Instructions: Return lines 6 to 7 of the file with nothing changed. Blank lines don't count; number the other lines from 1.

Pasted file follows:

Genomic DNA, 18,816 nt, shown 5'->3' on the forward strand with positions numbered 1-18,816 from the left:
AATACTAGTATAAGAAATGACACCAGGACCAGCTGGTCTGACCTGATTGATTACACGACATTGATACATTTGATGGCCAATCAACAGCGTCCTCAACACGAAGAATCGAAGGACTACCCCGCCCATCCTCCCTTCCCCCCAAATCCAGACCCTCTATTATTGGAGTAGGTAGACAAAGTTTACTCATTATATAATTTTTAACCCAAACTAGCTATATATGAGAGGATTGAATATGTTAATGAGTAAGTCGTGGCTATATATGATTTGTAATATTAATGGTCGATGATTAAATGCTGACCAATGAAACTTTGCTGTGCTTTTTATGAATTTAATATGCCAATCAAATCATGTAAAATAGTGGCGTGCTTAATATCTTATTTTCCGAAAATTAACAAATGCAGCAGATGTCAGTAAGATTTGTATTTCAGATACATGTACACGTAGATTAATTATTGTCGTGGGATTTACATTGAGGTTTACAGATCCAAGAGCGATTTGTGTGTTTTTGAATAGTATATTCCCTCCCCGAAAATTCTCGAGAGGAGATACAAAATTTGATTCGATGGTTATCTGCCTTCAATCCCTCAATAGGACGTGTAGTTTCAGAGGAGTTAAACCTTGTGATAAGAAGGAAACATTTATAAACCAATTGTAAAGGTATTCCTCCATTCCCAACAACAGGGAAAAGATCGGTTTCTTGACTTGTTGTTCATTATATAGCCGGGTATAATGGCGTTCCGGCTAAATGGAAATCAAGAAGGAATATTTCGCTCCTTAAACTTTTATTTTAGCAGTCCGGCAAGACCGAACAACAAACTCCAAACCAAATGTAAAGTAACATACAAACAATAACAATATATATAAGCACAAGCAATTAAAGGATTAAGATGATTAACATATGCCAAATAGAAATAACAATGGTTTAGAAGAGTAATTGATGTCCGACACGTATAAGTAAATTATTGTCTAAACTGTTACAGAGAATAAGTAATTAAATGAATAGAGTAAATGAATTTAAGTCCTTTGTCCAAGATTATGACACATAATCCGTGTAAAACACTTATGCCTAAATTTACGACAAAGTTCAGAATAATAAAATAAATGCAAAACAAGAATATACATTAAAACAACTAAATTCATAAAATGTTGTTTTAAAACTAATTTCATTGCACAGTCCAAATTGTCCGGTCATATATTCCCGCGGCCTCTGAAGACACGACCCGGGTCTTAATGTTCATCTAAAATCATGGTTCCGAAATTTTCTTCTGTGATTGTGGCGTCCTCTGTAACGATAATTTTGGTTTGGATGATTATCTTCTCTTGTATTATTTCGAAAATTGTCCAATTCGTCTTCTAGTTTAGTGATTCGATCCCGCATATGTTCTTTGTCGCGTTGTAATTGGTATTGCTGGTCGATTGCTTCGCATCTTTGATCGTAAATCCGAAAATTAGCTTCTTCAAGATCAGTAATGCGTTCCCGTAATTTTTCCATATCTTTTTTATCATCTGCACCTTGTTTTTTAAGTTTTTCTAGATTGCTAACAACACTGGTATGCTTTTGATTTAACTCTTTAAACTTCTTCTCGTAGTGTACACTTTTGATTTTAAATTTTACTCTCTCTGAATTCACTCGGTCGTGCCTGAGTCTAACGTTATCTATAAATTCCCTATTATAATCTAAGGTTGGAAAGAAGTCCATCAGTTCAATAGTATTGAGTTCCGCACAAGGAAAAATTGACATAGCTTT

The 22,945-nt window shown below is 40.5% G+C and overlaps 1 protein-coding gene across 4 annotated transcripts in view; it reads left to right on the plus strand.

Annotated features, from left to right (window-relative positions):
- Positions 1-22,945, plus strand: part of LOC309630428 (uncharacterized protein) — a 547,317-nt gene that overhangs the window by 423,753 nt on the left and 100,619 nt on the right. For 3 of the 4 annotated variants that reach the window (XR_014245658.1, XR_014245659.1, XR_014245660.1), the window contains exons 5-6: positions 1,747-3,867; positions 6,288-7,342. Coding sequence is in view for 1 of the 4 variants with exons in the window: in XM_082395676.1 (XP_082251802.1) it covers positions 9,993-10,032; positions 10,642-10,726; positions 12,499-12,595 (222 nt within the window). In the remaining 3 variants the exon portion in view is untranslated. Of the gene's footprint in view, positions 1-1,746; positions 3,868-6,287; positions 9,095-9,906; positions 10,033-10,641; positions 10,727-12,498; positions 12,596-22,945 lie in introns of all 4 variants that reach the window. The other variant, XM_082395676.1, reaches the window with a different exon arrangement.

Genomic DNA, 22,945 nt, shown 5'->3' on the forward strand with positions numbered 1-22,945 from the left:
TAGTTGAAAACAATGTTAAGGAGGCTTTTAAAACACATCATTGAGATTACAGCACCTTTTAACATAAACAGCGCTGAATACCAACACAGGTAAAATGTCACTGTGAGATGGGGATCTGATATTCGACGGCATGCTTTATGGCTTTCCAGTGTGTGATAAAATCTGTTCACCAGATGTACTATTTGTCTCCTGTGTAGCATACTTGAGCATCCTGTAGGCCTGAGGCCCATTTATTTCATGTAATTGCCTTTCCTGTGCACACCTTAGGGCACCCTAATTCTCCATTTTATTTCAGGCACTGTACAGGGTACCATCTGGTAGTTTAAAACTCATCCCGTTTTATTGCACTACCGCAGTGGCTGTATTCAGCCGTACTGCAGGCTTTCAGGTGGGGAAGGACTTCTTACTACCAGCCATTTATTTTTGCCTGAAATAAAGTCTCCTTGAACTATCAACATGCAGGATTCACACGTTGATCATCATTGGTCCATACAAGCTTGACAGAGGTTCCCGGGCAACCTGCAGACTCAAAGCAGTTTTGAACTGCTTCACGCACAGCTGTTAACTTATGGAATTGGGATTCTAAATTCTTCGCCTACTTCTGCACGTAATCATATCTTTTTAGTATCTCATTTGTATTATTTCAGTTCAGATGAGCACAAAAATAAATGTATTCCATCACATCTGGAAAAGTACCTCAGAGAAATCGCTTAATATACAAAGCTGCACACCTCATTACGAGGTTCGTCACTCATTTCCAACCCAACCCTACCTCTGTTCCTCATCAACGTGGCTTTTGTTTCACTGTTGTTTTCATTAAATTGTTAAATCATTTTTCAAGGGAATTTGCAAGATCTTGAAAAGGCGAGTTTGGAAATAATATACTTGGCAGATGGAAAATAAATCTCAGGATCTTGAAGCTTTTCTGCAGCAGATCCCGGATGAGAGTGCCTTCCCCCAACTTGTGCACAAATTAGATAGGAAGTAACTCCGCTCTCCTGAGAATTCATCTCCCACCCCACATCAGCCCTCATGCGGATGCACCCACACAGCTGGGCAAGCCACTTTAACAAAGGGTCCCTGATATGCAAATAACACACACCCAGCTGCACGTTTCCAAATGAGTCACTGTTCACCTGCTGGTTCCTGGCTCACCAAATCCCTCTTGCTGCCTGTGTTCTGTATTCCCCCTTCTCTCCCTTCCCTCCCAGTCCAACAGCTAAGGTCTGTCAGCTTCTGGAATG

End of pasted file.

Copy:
Genomic DNA, 22,945 nt, shown 5'->3' on the forward strand with positions numbered 1-22,945 from the left:
TAGTTGAAAACAATGTTAAGGAGGCTTTTAAAACACATCATTGAGATTACAGCACCTTTTAACATAAACAGCGCTGAATACCAACACAGGTAAAATGTCACTGTGAGATGGGGATCTGATATTCGACGGCATGCTTTATGGCTTTCCAGTGTGTGATAAAATCTGTTCACCAGATGTACTATTTGTCTCCTGTGTAGCATACTTGAGCATCCTGTAGGCCTGAGGCCCATTTATTTCATGTAATTGCCTTTCCTGTGCACACCTTAGGGCACCCTAATTCTCCATTTTATTTCAGGCACTGTACAGGGTACCATCTGGTAGTTTAAAACTCATCCCGTTTTATTGCACTACCGCAGTGGCTGTATTCAGCCGTACTGCAGGCTTTCAGGTGGGGAAGGACTTCTTACTACCAGCCATTTATTTTTGCCTGAAATAAAGTCTCCTTGAACTATCAACATGCAGGATTCACACGTTGATCATCATTGGTCCATACAAGCTTGACAGAGGTTCCCGGGCAACCTGCAGACTCAAAGCAGTTTTGAACTGCTTCACGCACAGCTGTTAACTTATGGAATTGGGATTCTAAATTCTTCGCCTACTTCTGCACGTAATCATATCTTTTTAGTATCTCATTTGTATTATTTCAGTTCAGATGAGCACAAAAATAAATGTATTCCATCACATCTGGAAAAGTACCTCAGAGAAATCGCTTAATATACAAAGCTGCACACCTCATTACGAGGTTCGTCACTCATTTCCAACCCAACCCTACCTCTGTTCCTCATCAACGTGGCTTTTGTTTCACTGTTGTTTTCATTAAATTGTTAAATCATTTTTCAAGGGAATTTGCAAGATCTTGAAAAGGCGAGTTTGGAAATAATATACTTGGCAGATGGAAAATAAATCTCAGGATCTTGAAGCTTTTCTGCAGCAGATCCCGGATGAGAGTGCCTTCCCCCAACTTGTGCACAAATTAGATAGGAAGTAACTCCGCTCTCCTGAGAATTCATCTCCCACCCCACATCAGCCCTCATGCGGATGCACCCACACAGCTGGGCAAGCCACTTTAACAAAGGGTCCCTGATATGCAAATAACACACACCCAGCTGCACGTTTCCAAATGAGTCACTGTTCACCTGCTGGTTCCTGGCTCACCAAATCCCTCTTGCTGCCTGTGTTCTGTATTCCCCCTTCTCTCCCTTCCCTCCCAGTCCAACAGCTAAGGTCTGTCAGCTTCTGGAATG